The Cottage Orné Quilt

The Cottage Orné Quilt
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Sunday, 27 November 2011

Very special boxes - Coffor bach from Gower

As I write this, on the table beside me, is a wooden box  made for me when I was a child and given to me when I started in big school, to hold pencils, pens, compass, protractor etc.  It still holds those things and has travelled with me wherever I have lived up and down this country and abroad.  It is simple, sturdy and useful and I treasure it, but it is only valuable to me.

Boxes have served this useful purpose to millions of us through the centuries. Sometimes they were the only private space that their owner could claim.  Most are like mine, simple and sturdy and of little value, but others are elaborate, decorative and valuable and they take many forms. 

I want to share with you some special boxes that were made in Wales in the mid 18th Century.

Coffor Bach, is Welsh for "little coffer" (a coffer another name for a storage chest) and it seems to have been a tradition on the Gower peninsular in South Wales to make and decorate small coffers to celebrate a marriage, with the initials of the bride carved upon them.  What a wonderful way to commemorate a wedding?  It's both romantic and practical and would safely hold the most precious things the bride would bring to her new home and was perhaps the only place she would have had of her own.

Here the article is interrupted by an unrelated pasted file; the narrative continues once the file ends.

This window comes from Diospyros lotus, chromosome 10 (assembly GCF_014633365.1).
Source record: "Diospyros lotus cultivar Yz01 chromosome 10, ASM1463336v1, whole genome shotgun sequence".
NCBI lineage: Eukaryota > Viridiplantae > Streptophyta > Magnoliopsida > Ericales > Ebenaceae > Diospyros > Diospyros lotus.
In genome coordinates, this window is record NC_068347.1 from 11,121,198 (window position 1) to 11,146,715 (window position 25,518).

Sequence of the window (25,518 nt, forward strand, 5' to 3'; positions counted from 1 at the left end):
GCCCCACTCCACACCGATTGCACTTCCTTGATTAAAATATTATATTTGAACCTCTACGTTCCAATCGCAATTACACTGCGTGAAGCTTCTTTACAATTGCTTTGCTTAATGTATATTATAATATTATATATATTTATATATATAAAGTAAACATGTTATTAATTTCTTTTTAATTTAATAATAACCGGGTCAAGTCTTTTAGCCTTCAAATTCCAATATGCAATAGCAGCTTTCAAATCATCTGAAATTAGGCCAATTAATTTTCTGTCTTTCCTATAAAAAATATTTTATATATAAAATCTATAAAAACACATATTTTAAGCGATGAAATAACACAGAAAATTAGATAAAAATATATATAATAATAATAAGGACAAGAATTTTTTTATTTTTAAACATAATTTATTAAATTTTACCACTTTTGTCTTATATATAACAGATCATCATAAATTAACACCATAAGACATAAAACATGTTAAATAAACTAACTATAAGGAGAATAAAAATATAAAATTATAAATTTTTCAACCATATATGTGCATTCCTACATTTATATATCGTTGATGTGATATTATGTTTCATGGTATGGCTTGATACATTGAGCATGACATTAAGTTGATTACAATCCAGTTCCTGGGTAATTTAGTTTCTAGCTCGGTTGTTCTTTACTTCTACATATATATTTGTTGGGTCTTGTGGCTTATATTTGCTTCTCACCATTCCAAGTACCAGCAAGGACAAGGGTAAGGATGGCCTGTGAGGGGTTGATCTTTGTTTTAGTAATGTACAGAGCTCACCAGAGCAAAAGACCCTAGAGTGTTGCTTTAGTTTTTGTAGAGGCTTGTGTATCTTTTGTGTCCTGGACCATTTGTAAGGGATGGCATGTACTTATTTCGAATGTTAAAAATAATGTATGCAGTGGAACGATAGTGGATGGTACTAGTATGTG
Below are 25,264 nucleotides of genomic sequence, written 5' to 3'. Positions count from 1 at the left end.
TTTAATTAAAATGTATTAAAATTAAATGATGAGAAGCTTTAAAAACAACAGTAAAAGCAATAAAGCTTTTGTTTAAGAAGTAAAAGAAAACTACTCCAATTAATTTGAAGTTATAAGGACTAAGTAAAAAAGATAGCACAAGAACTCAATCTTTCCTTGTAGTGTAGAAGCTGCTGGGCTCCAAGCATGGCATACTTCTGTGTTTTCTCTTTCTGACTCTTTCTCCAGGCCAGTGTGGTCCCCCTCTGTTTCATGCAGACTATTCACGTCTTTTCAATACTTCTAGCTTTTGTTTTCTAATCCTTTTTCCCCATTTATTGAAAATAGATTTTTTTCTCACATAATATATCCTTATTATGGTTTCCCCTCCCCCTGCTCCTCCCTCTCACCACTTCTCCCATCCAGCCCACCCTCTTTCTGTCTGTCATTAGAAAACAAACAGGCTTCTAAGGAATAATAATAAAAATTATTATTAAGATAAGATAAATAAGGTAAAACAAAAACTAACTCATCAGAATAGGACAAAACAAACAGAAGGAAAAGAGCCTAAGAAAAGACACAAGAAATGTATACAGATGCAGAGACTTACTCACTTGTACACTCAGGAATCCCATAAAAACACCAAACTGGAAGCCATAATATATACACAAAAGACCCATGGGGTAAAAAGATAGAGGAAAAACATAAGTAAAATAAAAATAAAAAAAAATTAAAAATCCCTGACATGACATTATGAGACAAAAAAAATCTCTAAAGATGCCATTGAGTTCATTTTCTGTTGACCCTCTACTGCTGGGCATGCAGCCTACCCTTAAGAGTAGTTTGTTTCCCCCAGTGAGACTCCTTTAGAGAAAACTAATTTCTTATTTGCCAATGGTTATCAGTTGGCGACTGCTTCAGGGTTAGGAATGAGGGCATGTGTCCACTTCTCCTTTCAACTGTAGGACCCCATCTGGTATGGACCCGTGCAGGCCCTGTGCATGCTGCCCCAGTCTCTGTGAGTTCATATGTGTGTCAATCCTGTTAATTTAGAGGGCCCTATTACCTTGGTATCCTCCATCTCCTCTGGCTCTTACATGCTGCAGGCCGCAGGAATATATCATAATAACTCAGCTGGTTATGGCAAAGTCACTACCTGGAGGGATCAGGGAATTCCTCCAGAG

My friends Christine and Philip Havard own this box, they can claim the "H" but as yet there is no "M".  Oh I do wish the letters were MJ or MW but even if they were, I don't think they would part with it because it is very special.  When Philip spotted it in an auction catalogue, it was listed as "Dutch, made of Walnut"  but actually is is Welsh, made of Oak!

Chris and Philip are antique dealers and their business Havard & Havard have a current exhibition entitled "Chairs, Coffers and Cockerels" and here is similar coffer which is for sale -

I just love this decoration, it is pure folk art and to the uninformed it has tulips, so it must be Dutch, or Pennsylvanian Dutch!  But tulips were a popular decoration in many countries, and why not?  They have a very distinctive form and are also easy to draw, which is an excellent reason to use them to decorate objects, be it china, wood or textiles.

When I look at the urn filled with tulips, paisleys and roses - it could also be a Welsh quilting pattern, with the very same ingredients as the pattern on this Pembrokeshire quilt in the Jen Jones collection!


Sue said...

Lovely coffer's and as I have no knowledge of them would have jumped to the conclusion that they were Dutch .

Jan said...

Being from the US, I can understand the confusion of these coffers being described as PA Dutch. It seems probable that they were heavily influenced by these designs. I really loved seeing these, and the beautifully quilted pot of flowers.

Andrea said...

Mary, thank you for posting these beautiful pictures of the coffers. I am full of admiration and respect for the craftspeople (including quilters!) of former times for their skills and craftmanship to create such beautiful items . They didn't have all the technical support we have today!